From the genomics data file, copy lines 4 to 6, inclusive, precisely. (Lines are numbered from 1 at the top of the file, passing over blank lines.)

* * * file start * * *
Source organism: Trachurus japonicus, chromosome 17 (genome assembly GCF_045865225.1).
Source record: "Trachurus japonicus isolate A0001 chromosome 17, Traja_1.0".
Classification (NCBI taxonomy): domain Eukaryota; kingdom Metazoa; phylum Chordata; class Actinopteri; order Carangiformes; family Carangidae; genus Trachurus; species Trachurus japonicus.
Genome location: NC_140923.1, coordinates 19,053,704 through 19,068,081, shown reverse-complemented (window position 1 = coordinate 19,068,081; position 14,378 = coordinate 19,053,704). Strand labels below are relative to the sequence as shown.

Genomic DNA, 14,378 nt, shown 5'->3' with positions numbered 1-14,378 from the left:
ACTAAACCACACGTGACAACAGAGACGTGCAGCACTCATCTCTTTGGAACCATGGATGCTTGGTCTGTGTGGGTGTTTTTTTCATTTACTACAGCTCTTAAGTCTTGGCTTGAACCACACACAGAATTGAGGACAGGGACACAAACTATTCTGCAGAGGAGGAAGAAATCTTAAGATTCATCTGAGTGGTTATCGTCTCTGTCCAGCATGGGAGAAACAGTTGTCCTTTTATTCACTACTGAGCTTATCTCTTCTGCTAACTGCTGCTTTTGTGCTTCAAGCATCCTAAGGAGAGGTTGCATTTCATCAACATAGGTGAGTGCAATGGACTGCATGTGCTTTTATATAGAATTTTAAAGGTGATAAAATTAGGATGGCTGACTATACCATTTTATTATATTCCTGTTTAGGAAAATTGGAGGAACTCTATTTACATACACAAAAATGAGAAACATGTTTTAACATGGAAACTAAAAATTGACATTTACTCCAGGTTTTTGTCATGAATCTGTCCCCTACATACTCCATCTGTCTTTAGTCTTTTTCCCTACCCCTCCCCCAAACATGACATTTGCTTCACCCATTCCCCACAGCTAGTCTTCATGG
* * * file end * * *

Genome location: NC_140923.1, coordinates 19,053,704 through 19,068,081, shown reverse-complemented (window position 1 = coordinate 19,068,081; position 14,378 = coordinate 19,053,704). Strand labels below are relative to the sequence as shown.

Genomic DNA, 14,378 nt, shown 5'->3' with positions numbered 1-14,378 from the left:
ACTAAACCACACGTGACAACAGAGACGTGCAGCACTCATCTCTTTGGAACCATGGATGCTTGGTCTGTGTGGGTGTTTTTTTCATTTACTACAGCTCTTAAGTCTTGGCTTGAACCACACACAGAATTGAGGACAGGGACACAAACTATTCTGCAGAGGAGGAAGAAATCTTAAGATTCATCTGAGTGGTTATCGTCTCTGTCCAGCATGGGAGAAACAGTTGTCCTTTTATTCACTACTGAGCTTATCTCTTCTGCTAACTGCTGCTTTTGTGCTTCAAGCATCCTAAGGAGAGGTTGCATTTCATCAACATAGGTGAGTGCAATGGACTGCATGTGCTTTTATATAGAATTTTAAAGGTGATAAAATTAGGATGGCTGACTATACCATTTTATTATATTCCTGTTTAGGAAAATTGGAGGAACTCTATTTACATACACAAAAATGAGAAACATGTTTTAACATGGAAACTAAAAATTGACATTTACTCCAGGTTTTTGTCATGAATCTGTCCCCTACATACTCCATCTGTCTTTAGTCTTTTTCCCTACCCCTCCCCCAAACATGACATTTGCTTCACCCATTCCCCACAGCTAGTCTTCATGG